If you could take one thing from the NZ maternity system and apply it in Australia – what would it be?

Gosh, I would want more than one thing, but what really impressed me no end about the NZ system, is the cultural respect and recognition for the Māori people. It is not just tokenistic like I believe it is in Australia. We add it in, with an acknowledgement, but it is not embedded in our language, it’s not embedded in our greetings, it’s not embedded in our policy in the way we design our units and the care we give, whereas I do feel, and I am sure Māori people would feel there is a long way to go, but compared to Australia, wow, it is so impressive. Culturally so impressive, from my perspective.

The second thing, the key thing I would take from the midwifery system in NZ is the continuity of care. The autonomous, self-employed midwife wherever the woman wants to birth with that midwife is available publicly and funded. That I would love for Australia, but we would have to have the midwives paid well and recognised for their hard work just as NZ needs to have if this amazing system you have is going to survive.

 

Do you think there are any valuable elements to the Australian maternity system that we could utilise in NZ?

The one thing I think that NZ is getting much better at but I’ve noticed this happening in countries where they’ve fought hard, and they’ve got a strong midwifery system. I’ve noticed they’re not as actively together around research, or political around research. They are very political, but getting the evidence that supports the benefits of what you do and the costing of what you do is fundamental to getting government to understand that they need to get behind this. I saw exactly the same in the Netherlands when I went there in about 2010/2011. They were all shell shocked, because they’ve always had this brilliant system, everyone knows what midwives do, they had this huge homebirth rate and suddenly they were being attacked because they didn’t have much academic basis to their midwifery, they weren’t evaluating what they did, they had no consumer organisation going. Yet in Australia because we’ve been so so oppressed, the way that we have raised our voice when we couldn’t raise our practice was through research and when we got this really good cohort of academic midwives who are now political and who have strong voices who are producing the data. Most of the continuity of care research in the world has come from Australia showing that incredible benefit and evidence.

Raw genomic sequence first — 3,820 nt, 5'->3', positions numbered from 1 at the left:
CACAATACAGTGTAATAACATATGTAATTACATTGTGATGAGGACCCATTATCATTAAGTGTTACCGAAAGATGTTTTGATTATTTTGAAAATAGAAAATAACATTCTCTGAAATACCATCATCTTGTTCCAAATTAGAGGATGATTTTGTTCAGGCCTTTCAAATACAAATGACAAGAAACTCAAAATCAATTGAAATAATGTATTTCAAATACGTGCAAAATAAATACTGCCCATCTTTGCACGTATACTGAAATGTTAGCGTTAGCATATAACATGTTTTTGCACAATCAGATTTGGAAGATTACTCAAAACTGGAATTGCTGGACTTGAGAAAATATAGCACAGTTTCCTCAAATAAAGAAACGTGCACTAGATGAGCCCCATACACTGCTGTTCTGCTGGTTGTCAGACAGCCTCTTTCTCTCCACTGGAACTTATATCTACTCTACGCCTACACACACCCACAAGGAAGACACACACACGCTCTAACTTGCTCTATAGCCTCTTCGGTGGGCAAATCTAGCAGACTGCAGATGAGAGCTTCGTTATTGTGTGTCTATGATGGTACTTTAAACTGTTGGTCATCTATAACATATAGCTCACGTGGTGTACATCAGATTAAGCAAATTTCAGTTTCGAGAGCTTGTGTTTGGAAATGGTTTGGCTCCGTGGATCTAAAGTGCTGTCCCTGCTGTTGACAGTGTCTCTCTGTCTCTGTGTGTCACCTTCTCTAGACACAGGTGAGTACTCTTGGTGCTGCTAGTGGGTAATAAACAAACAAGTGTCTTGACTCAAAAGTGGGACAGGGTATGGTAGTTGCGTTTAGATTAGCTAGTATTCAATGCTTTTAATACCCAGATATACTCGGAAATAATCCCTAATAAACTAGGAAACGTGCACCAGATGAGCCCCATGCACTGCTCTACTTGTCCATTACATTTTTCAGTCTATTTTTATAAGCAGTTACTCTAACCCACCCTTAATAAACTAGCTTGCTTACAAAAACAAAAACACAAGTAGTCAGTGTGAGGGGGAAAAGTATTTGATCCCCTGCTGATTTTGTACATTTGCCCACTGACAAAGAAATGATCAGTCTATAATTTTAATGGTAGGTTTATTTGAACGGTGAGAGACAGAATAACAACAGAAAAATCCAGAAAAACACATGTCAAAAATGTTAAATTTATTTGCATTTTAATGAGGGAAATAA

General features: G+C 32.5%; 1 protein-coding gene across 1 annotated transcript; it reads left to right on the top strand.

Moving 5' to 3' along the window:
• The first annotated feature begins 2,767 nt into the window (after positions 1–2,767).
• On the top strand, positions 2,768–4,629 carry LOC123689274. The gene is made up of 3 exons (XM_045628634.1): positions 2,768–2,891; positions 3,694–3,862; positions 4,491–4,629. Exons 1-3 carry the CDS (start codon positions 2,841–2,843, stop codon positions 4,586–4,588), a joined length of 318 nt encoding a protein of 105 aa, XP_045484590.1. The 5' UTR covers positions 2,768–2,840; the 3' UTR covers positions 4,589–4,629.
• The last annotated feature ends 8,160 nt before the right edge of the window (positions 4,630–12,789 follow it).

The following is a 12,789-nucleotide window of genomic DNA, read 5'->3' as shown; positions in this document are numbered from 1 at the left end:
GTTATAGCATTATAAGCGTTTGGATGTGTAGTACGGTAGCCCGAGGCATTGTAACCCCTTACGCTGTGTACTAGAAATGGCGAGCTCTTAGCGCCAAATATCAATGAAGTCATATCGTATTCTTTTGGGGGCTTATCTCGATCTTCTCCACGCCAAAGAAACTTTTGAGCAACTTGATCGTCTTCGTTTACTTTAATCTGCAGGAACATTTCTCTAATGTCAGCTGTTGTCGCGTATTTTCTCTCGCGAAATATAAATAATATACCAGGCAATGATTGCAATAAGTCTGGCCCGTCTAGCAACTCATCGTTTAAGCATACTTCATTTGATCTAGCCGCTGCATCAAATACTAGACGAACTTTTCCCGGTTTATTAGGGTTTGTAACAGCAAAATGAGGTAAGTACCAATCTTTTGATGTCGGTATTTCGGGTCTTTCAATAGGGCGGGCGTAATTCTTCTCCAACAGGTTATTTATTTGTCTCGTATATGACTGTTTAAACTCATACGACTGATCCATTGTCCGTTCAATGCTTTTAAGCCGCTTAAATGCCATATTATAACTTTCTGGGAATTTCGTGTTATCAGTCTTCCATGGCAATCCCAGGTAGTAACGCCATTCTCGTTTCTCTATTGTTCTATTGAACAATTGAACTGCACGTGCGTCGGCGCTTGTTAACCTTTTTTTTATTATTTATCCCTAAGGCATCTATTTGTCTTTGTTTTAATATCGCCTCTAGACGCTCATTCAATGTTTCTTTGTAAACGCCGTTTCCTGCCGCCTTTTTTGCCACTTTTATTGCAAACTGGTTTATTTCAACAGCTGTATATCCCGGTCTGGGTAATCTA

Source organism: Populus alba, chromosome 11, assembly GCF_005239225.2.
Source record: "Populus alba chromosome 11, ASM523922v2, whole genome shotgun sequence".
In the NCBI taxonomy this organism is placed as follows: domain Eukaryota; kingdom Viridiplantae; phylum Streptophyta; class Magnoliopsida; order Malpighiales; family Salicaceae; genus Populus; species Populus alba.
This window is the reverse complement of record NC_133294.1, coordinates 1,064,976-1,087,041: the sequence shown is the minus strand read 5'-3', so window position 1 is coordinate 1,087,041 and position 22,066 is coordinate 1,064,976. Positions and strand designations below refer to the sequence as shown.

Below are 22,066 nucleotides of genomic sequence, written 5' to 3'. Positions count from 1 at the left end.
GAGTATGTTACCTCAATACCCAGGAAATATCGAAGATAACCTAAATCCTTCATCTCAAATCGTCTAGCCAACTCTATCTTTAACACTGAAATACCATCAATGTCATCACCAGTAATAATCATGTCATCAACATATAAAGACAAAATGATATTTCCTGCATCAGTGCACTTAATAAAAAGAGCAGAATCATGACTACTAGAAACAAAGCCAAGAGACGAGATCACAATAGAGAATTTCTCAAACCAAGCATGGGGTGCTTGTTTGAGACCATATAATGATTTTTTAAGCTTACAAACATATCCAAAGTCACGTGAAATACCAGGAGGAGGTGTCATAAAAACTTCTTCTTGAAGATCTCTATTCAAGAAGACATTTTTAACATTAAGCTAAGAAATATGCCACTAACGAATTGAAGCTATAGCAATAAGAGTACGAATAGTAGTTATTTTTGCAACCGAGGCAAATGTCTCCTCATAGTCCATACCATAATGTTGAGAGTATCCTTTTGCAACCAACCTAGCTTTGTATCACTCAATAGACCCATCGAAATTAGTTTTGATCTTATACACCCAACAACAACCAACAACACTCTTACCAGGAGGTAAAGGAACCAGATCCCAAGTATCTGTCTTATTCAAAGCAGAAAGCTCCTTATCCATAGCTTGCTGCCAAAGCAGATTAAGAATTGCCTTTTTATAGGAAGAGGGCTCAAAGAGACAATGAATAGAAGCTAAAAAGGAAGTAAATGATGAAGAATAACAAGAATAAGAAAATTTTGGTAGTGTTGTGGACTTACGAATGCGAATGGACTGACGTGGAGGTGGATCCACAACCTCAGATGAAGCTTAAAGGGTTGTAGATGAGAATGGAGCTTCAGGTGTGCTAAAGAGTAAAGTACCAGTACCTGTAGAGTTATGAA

But when I was at NZCOM (for the conference) I was so impressed with the upcoming researchers. I think NZ has now understands the importance of research and is well on its way, but this is a disadvantage we have when we’ve got a good system, that we don’t get in there and show that that system needs to be maintained.

 

If you could travel back in time in Australia –what would you have done or is there a key moment you would have picked to bring change stop the removal of birth rights?

Totally. It was 1915 where we had a midwives act and that gave a lot of voice and autonomy to midwives, but then the nurses got a nursing act and they got rid of the midwives act and they brought midwifery under nursing and they said you cannot be a midwife unless you are nurse first and we train you and we approve you. So in Australia the oppression and suppression of midwives by nursing began  – well intentioned may I say, they’re not evil people – but they honestly felt if you were a nurse first and you were kept under control in a hospital, not doing all this completely unregulated birth at home then that was best. We had a fantastic midwife who used to ride around on a black stallion with her instruments slung over her shoulder. The emergence of the hospital being the clean safe place to have birth ended community midwifery. The nurses were really trying to regulate this by making midwives have to be nurses. We completely squashed and oppressed an entire profession from which we are only now managing to raise our heads and reclaim our voice and our autonomy and it has been a hard slog and let me tell you the nurses have fought us the whole way.

So another thing NZ did so well, and this has been the brilliant leadership that you had back in the 90s, they really understood that midwifery needed to stand on its own away from nursing. You’ve done that in every way from regulation through colleges and industrial bodies like MERAS, it’s so important because (nursing and midwifery) are not complementary. Nursing does want to dominate midwifery, Nursing gets very insecure by midwives’ autonomy and strength. I always say to my nursing colleagues, “I don’t get it, why don’t you consider that if we’re stronger, you are too, why do you constantly want to pull us back, to experience the subjugation that you do?